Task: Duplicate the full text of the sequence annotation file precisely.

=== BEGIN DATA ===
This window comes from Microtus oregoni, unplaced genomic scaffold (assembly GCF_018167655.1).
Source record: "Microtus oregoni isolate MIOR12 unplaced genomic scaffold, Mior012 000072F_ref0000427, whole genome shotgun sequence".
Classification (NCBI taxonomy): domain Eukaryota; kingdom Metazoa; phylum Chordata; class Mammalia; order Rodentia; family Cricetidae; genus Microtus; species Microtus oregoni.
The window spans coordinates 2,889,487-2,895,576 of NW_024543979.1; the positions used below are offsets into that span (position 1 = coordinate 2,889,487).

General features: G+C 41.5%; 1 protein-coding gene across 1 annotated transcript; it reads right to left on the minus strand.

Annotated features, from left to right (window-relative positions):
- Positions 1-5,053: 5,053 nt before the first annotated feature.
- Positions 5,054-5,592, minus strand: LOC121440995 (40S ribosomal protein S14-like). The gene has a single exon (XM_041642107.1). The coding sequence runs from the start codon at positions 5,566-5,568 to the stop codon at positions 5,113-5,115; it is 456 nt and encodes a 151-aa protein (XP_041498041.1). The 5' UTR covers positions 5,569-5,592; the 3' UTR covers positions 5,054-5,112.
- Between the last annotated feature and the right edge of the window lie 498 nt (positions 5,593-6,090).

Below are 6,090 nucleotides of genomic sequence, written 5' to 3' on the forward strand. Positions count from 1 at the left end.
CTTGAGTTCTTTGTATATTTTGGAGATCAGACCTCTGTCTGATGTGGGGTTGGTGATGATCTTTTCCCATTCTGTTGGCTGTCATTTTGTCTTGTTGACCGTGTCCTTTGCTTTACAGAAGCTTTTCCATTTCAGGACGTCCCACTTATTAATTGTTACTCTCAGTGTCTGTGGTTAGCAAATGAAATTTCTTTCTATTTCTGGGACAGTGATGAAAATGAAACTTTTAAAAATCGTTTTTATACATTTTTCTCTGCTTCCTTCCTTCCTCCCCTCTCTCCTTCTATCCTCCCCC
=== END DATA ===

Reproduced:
This window comes from Microtus oregoni, unplaced genomic scaffold (assembly GCF_018167655.1).
Source record: "Microtus oregoni isolate MIOR12 unplaced genomic scaffold, Mior012 000072F_ref0000427, whole genome shotgun sequence".
Classification (NCBI taxonomy): domain Eukaryota; kingdom Metazoa; phylum Chordata; class Mammalia; order Rodentia; family Cricetidae; genus Microtus; species Microtus oregoni.
The window spans coordinates 2,889,487-2,895,576 of NW_024543979.1; the positions used below are offsets into that span (position 1 = coordinate 2,889,487).

General features: G+C 41.5%; 1 protein-coding gene across 1 annotated transcript; it reads right to left on the minus strand.

Annotated features, from left to right (window-relative positions):
- Positions 1-5,053: 5,053 nt before the first annotated feature.
- Positions 5,054-5,592, minus strand: LOC121440995 (40S ribosomal protein S14-like). The gene has a single exon (XM_041642107.1). The coding sequence runs from the start codon at positions 5,566-5,568 to the stop codon at positions 5,113-5,115; it is 456 nt and encodes a 151-aa protein (XP_041498041.1). The 5' UTR covers positions 5,569-5,592; the 3' UTR covers positions 5,054-5,112.
- Between the last annotated feature and the right edge of the window lie 498 nt (positions 5,593-6,090).

Below are 6,090 nucleotides of genomic sequence, written 5' to 3' on the forward strand. Positions count from 1 at the left end.
CTTGAGTTCTTTGTATATTTTGGAGATCAGACCTCTGTCTGATGTGGGGTTGGTGATGATCTTTTCCCATTCTGTTGGCTGTCATTTTGTCTTGTTGACCGTGTCCTTTGCTTTACAGAAGCTTTTCCATTTCAGGACGTCCCACTTATTAATTGTTACTCTCAGTGTCTGTGGTTAGCAAATGAAATTTCTTTCTATTTCTGGGACAGTGATGAAAATGAAACTTTTAAAAATCGTTTTTATACATTTTTCTCTGCTTCCTTCCTTCCTCCCCTCTCTCCTTCTATCCTCCCCC